Dear world, STOP being afraid to use VBR ;-) it is fully supported and legal (even though some software has a hard time accepting this). You should be using VBR because the goal is to keep the quality at a consistent level throughout the song: a quality that has no audible artifacts to the average listener using relatively good equipment, and still have good file size savings. This is the holy grail of audio compression, and something that is simply not possible with CBR. With CBR you'll have artifacts that any untrained ear can hear at some point in almost any given song. If you encoded digital silence, you'd still be encoding it with the much used bitrate of 192kbit/s. In Ogg Vorbis you could have encoded the silence at 4kbit/s!
The Ogg Vorbis VBR is not the same as the one used for L.A.M.E. MP3 though. For instance, LAME doesn't rely on its psychoacoustic interpretations, it only uses them as suggestions. In Vorbis o.t.o.h. the psychoacoustic analysis is what determines how many bits get used.
Settings we recommend for LAME/MP3 (best quality/size ratio in our opinion):
lame in.wav out.mp3 -V2 --vbr-new -q0 --lowpass 19.7
To give you an indication; If the original WAV is 100 MB, the resulting MP3 will be around 11 MB with this commandline.
LAME, like Ogg Vorbis, is still improving. For a bleeding edge on quality, special commands for certain LAME-versions are often necessary. So, please note that we're only giving you commandlines for use with the lame-release accompanying RazorLame on THIS page. Amazingly high quality (from big to small sized) MP3-files can be created using:
-V2 --vbr-new -q0 --lowpass 19.7 -b96
-V3 --vbr-new -q0 --lowpass 19 -b96
-V5 --vbr-new -q0 --lowpass 18
-V6 --vbr-new -q0 --lowpass 17 -b112
These commandline options can be used the way you see in the Razorlame screenshot above.
Why the freakin' lowpass?More info on Low-pass issues and CD history here
The --lowpass 19.7 entry in the commandline means that LAME uses polyphase lowpass filtering during encoding to MP3. This roughly means that the lower part of 19.7 kHz will pass, go through, in this case frequencies above 20 kHz will NOT be in your MP3 file. Encoding frequencies above 20 kHz is pretty much ridiculous. We'll try to explain why. Goal of 44.1 kHz sampling (which will have 22.05 kHz as your highest sample frequency) was to have perfect response up to 20 kHz, with a 'safe' range of 2 kHz for anti-aliasing and other A->D issues. The fact we have 44.1 kHz samplerate is a simple result of mathematics and easy handling of data, deriving from video (SONY U-matic), which used to be the only storage medium for audio. Nobody expected this rate would become barrier-free and steepless in the year 1999 ;-) One could debate if harmonics and feelings you have (when hearing the original audio) will be more parent when you can encode up to 22 kHz, but still the level of importance of those frequencies has never been proven.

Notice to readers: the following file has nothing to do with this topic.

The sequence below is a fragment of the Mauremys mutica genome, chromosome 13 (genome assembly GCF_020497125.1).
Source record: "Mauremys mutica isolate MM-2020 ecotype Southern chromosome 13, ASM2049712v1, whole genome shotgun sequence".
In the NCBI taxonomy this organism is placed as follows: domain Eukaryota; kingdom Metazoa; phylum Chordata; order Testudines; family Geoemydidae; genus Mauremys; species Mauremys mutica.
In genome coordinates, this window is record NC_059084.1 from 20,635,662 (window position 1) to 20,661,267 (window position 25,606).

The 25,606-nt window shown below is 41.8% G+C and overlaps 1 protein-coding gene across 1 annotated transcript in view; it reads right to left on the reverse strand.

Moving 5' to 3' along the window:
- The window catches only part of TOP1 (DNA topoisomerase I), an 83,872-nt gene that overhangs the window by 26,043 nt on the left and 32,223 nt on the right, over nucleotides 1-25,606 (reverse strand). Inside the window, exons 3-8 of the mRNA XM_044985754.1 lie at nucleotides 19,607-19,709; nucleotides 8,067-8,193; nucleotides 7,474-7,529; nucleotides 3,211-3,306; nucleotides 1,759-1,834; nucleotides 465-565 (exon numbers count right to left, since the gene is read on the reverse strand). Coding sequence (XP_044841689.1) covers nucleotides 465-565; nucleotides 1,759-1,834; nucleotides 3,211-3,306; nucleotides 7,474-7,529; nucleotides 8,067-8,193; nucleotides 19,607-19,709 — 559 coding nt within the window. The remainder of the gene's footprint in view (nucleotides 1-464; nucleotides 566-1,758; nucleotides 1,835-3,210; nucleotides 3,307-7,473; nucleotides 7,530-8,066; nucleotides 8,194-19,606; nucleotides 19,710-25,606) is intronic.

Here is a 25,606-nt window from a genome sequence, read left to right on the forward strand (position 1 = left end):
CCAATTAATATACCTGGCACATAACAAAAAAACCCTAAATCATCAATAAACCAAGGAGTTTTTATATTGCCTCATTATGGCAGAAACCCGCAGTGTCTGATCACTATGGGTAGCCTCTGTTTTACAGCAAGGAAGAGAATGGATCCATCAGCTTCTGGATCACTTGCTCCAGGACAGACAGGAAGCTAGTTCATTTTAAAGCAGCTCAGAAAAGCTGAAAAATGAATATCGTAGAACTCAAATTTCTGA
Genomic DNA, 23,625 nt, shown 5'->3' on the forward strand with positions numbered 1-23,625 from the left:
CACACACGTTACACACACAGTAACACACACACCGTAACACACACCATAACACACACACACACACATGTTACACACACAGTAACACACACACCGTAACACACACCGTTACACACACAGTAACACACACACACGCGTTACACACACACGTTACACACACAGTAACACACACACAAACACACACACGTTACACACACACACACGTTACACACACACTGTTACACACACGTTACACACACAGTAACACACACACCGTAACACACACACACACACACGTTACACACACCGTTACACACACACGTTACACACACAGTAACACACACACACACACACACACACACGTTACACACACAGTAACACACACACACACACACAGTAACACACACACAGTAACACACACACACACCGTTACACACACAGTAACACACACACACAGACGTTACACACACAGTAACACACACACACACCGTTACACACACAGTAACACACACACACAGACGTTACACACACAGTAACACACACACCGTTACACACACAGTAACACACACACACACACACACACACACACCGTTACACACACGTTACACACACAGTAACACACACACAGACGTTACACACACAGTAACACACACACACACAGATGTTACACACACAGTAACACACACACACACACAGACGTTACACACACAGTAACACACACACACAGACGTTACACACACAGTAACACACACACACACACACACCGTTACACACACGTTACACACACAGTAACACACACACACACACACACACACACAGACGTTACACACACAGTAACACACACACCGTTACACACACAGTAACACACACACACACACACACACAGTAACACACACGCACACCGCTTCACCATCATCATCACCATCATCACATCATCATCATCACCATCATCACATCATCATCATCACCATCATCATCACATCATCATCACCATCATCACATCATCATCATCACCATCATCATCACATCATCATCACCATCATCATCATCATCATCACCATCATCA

Using a lowpass filter creates an MP3 including enough of the human hearing's threshold for the highest frequencies.
LAME, FM-radio quality and Sample-rateMany people have asked us how we use LAME together with FM-radio. Let's explain:
Before FM-stereo audio goes into the transmitter it's being filtered at 15 kHz (this - among other things - has to do with bandwidth of the transmitter-signal and stereo-keying at 19 kHz). All high frequency content above 15.* kilohertz will be cut off entirely. Some tuners will give you 15.7 kHz as their highest 'clean' audio frequency output, but most transmitters will not even air anything above 15 kHz.
Encoding MP3 audio intended for analog FM-radio, or
encoding MP3 from audio that's recorded from analog FM-radio (tuner) outputs,
can safely be done using a commandline like:
(big to small mp3 file size)
lame in.wav out.mp3 -V5 --vbr-new -q0 -b96 --lowpass 15.4 or
lame in.wav out.mp3 -V6 --vbr-new -q0 -b96 --lowpass 15.4 or
lame in.wav out.mp3 -V7 --vbr-new -q0 -b112 --lowpass 15.4
with these you'll achieve around 10 times compression, while not losing anything from the FM original. Cutting off from 15 Kc will actually give you higher quality files, since there's more room left for other audio in the spectrum.